In the course of the first two After Progress symposia it has become apparent that, rather than an idea to be criticised, “progress” names instead an entire array of capitalist, colonial and extractivist operations. It is a world-ploughing machine that suffuses the very modern mode of evaluation from which the values of global development, infinite growth, technological innovation, and salvage accumulation are derived. And it is one which simultaneously infuses and animates well-meaning dreams of cosmopolitan redemption, and stories of innocence and reconciliation. Yet, despite its poisonous, ecocidal effects, we have also learned that its ruins are nevertheless teeming with divergent collective experiments whose practices upend the modern dream of progress, cultivating plural and divergent value-ecologies of living with others on Earth. Immanently, such experiments make present that other ways of making life worth living, and of making death worth living for, are not only possible but underway. Thus, in this third session of the series we seek to collectively hold out a trusting hand to a whole series of interstices and undercurrents, to a plurality of minor stories, earthly experiments, speculative propositions, and insistent possibilities, that intensify the political potentials of cultivating pluralistic value-ecologies otherwise – in the ruins of progress.
Speakers include (alphabetically):
Dimitris Papadopoulos (University of Nottingham) “Progress aside, let’s talk about commoning planetary boundaries.”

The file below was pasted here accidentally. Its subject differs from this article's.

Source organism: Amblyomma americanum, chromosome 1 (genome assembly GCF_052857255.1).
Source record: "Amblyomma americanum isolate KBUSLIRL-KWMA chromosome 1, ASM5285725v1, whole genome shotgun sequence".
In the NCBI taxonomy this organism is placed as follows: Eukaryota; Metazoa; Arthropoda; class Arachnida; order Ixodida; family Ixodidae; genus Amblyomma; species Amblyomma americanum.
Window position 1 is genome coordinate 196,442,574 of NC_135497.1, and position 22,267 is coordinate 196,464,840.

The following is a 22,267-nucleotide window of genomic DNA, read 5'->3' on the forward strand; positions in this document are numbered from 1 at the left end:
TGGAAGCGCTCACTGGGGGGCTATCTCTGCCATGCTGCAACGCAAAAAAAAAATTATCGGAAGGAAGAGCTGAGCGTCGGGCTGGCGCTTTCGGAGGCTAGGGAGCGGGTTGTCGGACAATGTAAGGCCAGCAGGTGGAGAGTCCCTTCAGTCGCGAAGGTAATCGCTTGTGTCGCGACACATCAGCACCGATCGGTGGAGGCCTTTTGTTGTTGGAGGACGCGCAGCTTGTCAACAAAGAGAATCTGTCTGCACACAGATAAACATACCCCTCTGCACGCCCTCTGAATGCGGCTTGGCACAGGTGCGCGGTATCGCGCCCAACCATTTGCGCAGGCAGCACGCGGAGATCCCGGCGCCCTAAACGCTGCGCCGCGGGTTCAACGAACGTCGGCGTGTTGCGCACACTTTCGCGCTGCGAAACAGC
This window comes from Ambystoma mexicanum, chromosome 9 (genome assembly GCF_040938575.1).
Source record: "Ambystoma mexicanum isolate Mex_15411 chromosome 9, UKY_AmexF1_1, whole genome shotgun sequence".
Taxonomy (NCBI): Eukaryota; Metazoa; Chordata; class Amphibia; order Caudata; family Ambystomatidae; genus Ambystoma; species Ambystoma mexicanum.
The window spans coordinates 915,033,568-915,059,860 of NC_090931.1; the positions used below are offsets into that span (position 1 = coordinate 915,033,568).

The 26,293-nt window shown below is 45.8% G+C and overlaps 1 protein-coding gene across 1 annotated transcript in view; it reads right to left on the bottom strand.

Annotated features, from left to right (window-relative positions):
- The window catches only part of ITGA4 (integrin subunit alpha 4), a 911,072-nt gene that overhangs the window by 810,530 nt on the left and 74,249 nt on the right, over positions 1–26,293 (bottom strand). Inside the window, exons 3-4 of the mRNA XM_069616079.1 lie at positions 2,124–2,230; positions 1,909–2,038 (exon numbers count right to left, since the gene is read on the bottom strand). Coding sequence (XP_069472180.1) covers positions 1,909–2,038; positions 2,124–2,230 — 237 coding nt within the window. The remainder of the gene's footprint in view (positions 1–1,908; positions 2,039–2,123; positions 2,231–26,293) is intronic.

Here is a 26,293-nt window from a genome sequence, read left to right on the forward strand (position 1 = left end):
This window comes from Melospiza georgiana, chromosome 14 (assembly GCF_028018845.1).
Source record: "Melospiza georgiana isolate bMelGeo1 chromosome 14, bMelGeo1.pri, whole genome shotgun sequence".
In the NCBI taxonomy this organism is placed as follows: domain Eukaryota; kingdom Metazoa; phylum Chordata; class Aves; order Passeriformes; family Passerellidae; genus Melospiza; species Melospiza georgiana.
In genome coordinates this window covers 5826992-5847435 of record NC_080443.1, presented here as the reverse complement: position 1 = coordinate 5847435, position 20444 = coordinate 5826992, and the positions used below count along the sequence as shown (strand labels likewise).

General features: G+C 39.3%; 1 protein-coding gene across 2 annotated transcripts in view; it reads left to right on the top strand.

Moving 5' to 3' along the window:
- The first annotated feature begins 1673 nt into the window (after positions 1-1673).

Elizabeth A. Povinelli (Columbia University) Progress in the Shadow of the End
Against the horizon of a possible climate catastrophe idea of progress has recently taken a battering. What is progress if the practices that have driven it since the Industrial Revolution have led to the “sixth extinction.” This talk reflects on progress from two competing traditions. On the one hand, I place the current discussion of the horizon of climate catastrophe in relation to Hannah Arendt’s discussion of atomic catastrophe The Human Condition and Gregory Bateson’s discussion of ecological catastrophe in Mind and Nature. I place these three discussions—atomic, toxic, and climate catastrophe—in a longstanding conversation in Indigenous and Black Atlantic contexts about political tactics in the wake of the colonial catastrophe.
Isabelle Stengers (Université Libre de Bruxelles) Reclaiming Resurgence
Resurgence may be a common characterization for the divergent collective experiments to what we should hold a trusting hand. Resurgence is what comes after an eradication, and eradication or systematic attempt to eradicate is one of the many meanings of modern progress. It is always a minority experiment, experimenting moreover in a hostile majoritarian environment, an environment which has been shaped and are still shaped, by the very same ongoing eradicating powers. Since this environment includes the academy we are part of, holding a trusting hand may not be sufficient. We have to earn and deserve the trust of those who experiment, that is also, again and again, ask what William James presented as the “great question” associated with a pluriverse in the making: “does it, with our additions, rise or fall in value? Are the additions worthy or unworthy?” And worthy, here, may well include accepting that our additions express and perform our own need to learn and cultivate resurgence, challenging a hostile academic milieu. I will take two examples, that of a missed opportunity, when feminist academics rejected the so-called ”spiritualist” eco-feminists of the eighties as escapist regression. The second will be the speculative trust required in order to take seriously the possibility of a “right to commoning”. In both cases, generativity will be at the centre of my approach.